Last month the Presidential Advisory Commission on Election Integrity was created by executive order. Chaired by Vice President Mike Pence and vice chair Kris Kobach, it was made to ensure that elections are secure probably in some type of response to ensure to Americans that the elections were not rigged. While some people think Russians had tampered the 2016 elections, President Trump thinks that they were rigged in making Hilary Clinton winning the popular vote over him.

RELATED: Donald Trump Will Not Visit Britain Until the Protests Ends

So the Commission is being tasked with making a report about the processes of voting and registering in federal elections. The White House has thus asked all the states to send in a list of important personal information of voters. This list includes:

  1. Full names
  2. Home addresses
  3. Dates of birth
  4. Political affiliations
  5. Last four digits of social security numbers
  6. Elections voted in from 2006 onward
  7. Information about felony convictions
  8. Information about voter registration in other states
  9. Information about military status
  10. And overseas citizen information

However, the only thing is this was requested using an insecure email address unprotected by even basic encryption technology. The letter asks that the information is submitted to the email address “ElectionIntegrityStaff@ovp.eop.gov,” which does not use basic security protocols. Secure email tests confirm that the EOP email address does not use STARTTLS, an encrypting protocol that ensures the security of the emails. Roland Shoemaker, a technologist explains that:

“STARTTLS is the minimum security precaution an organization should implement for its mail servers if they expect to be receiving or transmitting potentially sensitive information,” “Without point to point encryption anyone with access to the internet link between a user and their mail server, or between two mail servers, can see exactly what has been written, who wrote it, and who it is being sent to.”

In the vice chair Kobach’s defense he does provide an alternative safer method to sending the emails, but this still does remain something to worry about. After this became public Kobach said he intended to store the information on a secure server and not disclose it to the public. Certain states have refused the order or are in half compliance though. Connecticut’s Secretary of State says:

“In the spirit of transparency we intend to share publicly-available information with the Kobach Commission while ensuring that the privacy of voters is honored by withholding protected data. In the same spirit of transparency, we will request that the Commission share any memos, meeting minutes or additional information as state officials have not been told precisely what the Commission is looking for. This lack of openness is all the more concerning, considering that the Vice Chair of the Commission, Kris Kobach, has a lengthy record of illegally disenfranchising eligible voters in Kansas. (See, for example, Fish v. Kobach, No. 16-3147, 10th Cir. 2016). The courts have repudiated his methods on multiple occasions but often after the damage has been done to voters. Given Secretary Kobach’s history, we find it very difficult to have confidence in the work of this Commission.”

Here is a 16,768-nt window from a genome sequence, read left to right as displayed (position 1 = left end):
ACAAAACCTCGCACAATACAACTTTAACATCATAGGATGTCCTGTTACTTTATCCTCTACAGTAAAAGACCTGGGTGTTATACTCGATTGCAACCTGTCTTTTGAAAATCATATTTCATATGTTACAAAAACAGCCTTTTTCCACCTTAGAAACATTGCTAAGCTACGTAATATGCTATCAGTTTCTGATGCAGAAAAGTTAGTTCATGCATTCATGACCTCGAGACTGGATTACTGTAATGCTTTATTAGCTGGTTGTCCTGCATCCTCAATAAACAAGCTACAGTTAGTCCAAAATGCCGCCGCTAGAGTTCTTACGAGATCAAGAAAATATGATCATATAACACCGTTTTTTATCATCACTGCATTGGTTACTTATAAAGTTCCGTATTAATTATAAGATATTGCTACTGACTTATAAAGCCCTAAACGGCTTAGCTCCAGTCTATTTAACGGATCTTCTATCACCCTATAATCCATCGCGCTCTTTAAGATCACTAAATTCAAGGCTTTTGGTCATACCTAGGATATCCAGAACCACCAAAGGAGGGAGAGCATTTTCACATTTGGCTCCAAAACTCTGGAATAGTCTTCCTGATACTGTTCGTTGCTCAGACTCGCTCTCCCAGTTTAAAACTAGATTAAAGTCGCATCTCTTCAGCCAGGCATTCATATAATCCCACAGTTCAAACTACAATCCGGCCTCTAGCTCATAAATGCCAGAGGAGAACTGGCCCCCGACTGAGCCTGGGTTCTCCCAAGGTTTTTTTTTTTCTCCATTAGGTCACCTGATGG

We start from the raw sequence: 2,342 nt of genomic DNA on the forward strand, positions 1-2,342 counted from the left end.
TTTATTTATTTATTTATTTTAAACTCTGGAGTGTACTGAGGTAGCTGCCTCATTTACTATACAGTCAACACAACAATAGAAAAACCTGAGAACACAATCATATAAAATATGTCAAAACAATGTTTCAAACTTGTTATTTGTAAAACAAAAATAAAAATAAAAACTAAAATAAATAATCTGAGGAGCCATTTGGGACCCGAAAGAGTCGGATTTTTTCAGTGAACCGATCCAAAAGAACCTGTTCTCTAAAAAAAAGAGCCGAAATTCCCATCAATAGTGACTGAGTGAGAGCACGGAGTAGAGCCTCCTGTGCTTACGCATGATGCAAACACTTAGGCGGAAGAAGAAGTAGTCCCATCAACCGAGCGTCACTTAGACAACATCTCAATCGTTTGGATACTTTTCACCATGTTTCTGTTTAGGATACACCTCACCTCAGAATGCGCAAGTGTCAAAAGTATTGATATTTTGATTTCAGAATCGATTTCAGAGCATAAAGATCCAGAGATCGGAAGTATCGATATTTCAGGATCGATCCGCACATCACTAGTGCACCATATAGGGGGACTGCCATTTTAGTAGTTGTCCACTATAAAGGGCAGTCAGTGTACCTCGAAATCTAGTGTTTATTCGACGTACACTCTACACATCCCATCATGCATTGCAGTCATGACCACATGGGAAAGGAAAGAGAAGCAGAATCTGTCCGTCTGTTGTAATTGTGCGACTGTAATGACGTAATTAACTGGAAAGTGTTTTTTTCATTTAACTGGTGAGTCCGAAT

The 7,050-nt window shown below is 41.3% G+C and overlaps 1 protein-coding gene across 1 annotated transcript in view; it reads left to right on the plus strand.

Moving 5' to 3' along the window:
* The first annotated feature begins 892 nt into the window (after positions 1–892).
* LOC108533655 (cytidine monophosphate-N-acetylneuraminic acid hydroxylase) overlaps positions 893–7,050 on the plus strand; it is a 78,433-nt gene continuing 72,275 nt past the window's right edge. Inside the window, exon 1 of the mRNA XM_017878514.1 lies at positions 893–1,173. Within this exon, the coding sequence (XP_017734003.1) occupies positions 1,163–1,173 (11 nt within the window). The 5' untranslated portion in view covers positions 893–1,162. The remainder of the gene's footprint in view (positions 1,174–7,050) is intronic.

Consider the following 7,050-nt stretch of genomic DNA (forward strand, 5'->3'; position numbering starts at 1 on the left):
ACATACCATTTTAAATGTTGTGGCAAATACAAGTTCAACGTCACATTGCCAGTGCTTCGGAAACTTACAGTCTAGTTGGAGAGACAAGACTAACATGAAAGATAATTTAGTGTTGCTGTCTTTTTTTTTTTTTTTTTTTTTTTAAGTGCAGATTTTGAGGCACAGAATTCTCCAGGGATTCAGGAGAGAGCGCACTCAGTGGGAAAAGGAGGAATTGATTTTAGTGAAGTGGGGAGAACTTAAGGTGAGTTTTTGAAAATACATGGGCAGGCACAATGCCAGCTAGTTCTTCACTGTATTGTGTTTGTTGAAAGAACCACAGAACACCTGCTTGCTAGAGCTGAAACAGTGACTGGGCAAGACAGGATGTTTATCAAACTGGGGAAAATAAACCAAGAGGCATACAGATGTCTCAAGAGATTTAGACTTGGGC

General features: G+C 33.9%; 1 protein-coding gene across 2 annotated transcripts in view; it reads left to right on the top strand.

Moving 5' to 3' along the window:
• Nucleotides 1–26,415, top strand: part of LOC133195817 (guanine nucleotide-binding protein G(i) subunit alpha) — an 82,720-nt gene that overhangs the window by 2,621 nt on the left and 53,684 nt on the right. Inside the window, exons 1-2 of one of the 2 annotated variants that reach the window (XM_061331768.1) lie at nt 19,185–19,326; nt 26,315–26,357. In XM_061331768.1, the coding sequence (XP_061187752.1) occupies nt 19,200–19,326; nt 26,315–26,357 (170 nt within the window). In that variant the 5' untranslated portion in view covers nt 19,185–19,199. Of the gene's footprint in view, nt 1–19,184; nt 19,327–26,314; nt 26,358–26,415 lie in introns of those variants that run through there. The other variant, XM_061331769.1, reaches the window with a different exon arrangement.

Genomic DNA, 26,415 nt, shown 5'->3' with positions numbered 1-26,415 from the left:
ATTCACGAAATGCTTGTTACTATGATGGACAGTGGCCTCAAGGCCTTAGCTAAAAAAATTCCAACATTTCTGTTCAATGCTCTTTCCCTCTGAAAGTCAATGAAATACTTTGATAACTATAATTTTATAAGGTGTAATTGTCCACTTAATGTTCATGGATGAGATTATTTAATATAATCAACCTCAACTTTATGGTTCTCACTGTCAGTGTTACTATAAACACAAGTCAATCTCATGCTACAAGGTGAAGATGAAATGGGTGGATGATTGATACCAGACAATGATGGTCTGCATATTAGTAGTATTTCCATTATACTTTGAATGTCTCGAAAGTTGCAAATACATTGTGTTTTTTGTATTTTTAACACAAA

While California’s Secretary of State Alex Padilla says:

California’s participation would only serve to legitimize the false and already debunked claims of massive voter fraud made by the President, the Vice President, and Mr. Kobach. The President’s Commission is a waste of taxpayer money and a distraction from the real threats to the integrity of our elections today: aging voting systems and documented Russian interference in our elections,

Keep up with all our stories on Facebook, Instagram, and Twitter!

Source: Gizmodo

About The Author Bernard Alexander

Drive slow homie.

comments (0)

Your email address will not be published.

You may use these HTML tags and attributes: <a href="" title=""> <abbr title=""> <acronym title=""> <b> <blockquote cite=""> <cite> <code> <del datetime=""> <em> <i> <q cite=""> <s> <strike> <strong>